- Potential Fix- Update your personal address with DMV.
This unit has been working through these extreme firearms request volumes and will continue to process them as quickly as possible.
Grants Pass Sound Lounge Robber Arrested
On Monday, November 14, 2022, Grants Pass Police Detectives, with the assistance of the Medford Police Department, arrested Gregory Scott Jetmore, 41 years old, for the robbery of the Sound Lounge that occurred on November 8thin Grants Pass.
Following a losing Oregon Lottery gambling spree at the Sound Lounge, Jetmore allegedly returned and held the bartender at knifepoint while he demanded cash and the bartender’s phone. Jetmore fled the scene with approximately $4,000.00 cash.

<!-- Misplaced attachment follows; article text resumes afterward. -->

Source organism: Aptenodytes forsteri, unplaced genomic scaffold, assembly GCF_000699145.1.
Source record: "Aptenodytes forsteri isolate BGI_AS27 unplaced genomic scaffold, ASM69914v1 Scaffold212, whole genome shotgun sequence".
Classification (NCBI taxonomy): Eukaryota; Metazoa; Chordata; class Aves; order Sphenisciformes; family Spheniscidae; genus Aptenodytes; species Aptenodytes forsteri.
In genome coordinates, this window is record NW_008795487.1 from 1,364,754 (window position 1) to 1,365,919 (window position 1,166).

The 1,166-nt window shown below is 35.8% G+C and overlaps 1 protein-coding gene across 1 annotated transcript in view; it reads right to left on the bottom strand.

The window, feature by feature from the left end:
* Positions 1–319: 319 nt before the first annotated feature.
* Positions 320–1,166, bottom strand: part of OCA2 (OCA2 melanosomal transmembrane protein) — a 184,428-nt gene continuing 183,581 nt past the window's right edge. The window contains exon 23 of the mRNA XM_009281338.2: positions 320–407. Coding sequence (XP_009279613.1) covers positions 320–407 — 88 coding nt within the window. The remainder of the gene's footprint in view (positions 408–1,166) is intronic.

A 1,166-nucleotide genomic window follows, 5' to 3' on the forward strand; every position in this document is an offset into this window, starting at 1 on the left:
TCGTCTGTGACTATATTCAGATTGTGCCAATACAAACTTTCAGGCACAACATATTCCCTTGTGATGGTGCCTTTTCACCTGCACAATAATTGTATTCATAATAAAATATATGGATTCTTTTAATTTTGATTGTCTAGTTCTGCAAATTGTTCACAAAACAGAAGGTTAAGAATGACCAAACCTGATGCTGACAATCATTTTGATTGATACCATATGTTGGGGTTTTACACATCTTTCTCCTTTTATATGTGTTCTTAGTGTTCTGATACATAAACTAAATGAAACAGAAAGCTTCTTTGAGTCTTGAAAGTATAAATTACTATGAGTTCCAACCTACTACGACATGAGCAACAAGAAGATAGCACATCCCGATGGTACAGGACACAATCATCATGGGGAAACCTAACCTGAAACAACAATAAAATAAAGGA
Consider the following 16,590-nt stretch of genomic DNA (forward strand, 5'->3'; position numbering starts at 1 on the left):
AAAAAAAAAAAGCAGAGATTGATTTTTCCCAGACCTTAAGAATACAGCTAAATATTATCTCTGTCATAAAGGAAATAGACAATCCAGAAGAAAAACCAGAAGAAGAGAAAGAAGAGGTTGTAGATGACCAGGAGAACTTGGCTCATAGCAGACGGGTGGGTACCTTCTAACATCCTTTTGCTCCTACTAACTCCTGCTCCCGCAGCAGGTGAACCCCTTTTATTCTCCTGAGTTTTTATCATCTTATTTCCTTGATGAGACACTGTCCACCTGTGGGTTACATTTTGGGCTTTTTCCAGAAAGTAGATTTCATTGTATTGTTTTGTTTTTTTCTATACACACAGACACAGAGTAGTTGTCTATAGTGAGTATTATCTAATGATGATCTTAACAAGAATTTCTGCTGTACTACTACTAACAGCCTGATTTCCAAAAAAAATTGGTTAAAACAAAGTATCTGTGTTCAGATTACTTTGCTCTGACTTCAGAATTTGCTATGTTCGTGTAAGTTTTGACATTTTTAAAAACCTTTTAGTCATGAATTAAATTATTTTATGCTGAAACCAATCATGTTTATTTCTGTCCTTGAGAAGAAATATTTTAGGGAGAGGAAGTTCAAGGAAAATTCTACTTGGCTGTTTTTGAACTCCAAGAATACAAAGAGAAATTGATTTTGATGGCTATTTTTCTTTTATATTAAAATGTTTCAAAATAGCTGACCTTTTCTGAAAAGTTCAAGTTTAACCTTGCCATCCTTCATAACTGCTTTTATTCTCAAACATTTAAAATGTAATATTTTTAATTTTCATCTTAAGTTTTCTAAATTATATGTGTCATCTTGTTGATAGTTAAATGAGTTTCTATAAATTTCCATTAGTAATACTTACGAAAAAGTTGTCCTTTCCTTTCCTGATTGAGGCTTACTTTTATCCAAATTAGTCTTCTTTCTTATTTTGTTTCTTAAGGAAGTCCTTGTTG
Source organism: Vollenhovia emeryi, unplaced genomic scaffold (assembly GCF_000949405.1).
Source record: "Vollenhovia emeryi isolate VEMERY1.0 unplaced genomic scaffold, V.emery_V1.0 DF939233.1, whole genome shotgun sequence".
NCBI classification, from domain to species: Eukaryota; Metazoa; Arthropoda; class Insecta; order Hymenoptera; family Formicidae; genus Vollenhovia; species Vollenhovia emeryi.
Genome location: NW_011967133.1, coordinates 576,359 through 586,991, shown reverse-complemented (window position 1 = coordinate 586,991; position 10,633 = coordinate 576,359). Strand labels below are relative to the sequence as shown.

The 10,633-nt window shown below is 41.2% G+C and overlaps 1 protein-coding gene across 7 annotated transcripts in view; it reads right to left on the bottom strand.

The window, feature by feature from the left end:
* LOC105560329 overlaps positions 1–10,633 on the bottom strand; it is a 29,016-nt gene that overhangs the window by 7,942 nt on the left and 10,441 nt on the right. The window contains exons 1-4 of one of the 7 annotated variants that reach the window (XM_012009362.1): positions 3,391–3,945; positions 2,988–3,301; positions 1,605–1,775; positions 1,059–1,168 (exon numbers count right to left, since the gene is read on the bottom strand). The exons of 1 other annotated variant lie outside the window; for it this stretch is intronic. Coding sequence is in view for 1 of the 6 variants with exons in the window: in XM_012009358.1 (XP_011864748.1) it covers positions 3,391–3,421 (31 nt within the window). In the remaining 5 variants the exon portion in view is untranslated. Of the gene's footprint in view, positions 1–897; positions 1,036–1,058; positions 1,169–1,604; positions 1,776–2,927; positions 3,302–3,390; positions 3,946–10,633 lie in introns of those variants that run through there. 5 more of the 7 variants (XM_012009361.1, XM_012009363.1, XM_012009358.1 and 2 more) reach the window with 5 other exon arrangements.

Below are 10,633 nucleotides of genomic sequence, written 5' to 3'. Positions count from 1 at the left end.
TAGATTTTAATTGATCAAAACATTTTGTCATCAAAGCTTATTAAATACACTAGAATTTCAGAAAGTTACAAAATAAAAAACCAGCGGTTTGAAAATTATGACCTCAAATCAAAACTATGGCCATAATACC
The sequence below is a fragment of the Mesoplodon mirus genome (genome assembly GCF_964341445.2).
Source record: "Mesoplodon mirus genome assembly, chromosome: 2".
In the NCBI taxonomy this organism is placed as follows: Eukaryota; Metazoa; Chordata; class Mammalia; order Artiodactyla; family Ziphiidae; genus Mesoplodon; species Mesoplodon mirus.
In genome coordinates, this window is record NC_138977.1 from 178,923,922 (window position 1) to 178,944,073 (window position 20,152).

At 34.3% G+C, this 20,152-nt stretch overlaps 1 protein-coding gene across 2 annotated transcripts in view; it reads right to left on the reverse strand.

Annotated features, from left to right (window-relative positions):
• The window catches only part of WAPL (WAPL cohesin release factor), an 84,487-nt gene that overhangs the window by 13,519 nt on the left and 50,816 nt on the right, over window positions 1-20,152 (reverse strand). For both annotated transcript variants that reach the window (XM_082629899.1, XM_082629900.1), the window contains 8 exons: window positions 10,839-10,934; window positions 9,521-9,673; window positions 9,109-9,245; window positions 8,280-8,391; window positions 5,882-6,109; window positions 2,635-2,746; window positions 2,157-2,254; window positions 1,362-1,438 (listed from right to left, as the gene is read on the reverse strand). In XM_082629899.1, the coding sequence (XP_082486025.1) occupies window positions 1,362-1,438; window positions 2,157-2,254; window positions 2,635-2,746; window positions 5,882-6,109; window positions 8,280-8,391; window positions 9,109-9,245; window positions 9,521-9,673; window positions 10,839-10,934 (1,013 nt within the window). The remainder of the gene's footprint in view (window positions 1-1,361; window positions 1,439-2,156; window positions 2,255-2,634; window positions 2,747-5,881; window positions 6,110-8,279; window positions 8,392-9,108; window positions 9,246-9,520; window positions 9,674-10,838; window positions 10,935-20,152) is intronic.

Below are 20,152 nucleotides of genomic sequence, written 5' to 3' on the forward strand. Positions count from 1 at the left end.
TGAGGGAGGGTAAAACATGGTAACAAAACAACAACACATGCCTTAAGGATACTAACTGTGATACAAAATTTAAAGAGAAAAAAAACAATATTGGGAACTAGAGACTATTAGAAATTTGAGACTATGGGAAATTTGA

Following an in-depth investigation by the Grants Pass Police Department, Gregory Jetmore was identified as the subject captured on surveillance video robbing the business. Following the arrest, Jetmore was lodged at the Josephine County Jail for Robbery in the First Degree, Unlawful Use of a Weapon, Menacing, and Theft in the First Degree.
The Grants Pass Police Department would like to thank all those who assisted with the investigation. If anyone has further information about this crime, they are asked to call the Grants Pass Police Department at 541-450-6260 and reference case # 22-49208. Further media inquiries should be referred to the Josephine County District Attorney’s Office.
Oregon income levels remain strong despite worries about a potential recession and that has pushed state economists’ expectations for tax revenues up yet again, in the latest forecast they delivered to lawmakers on Wednesday.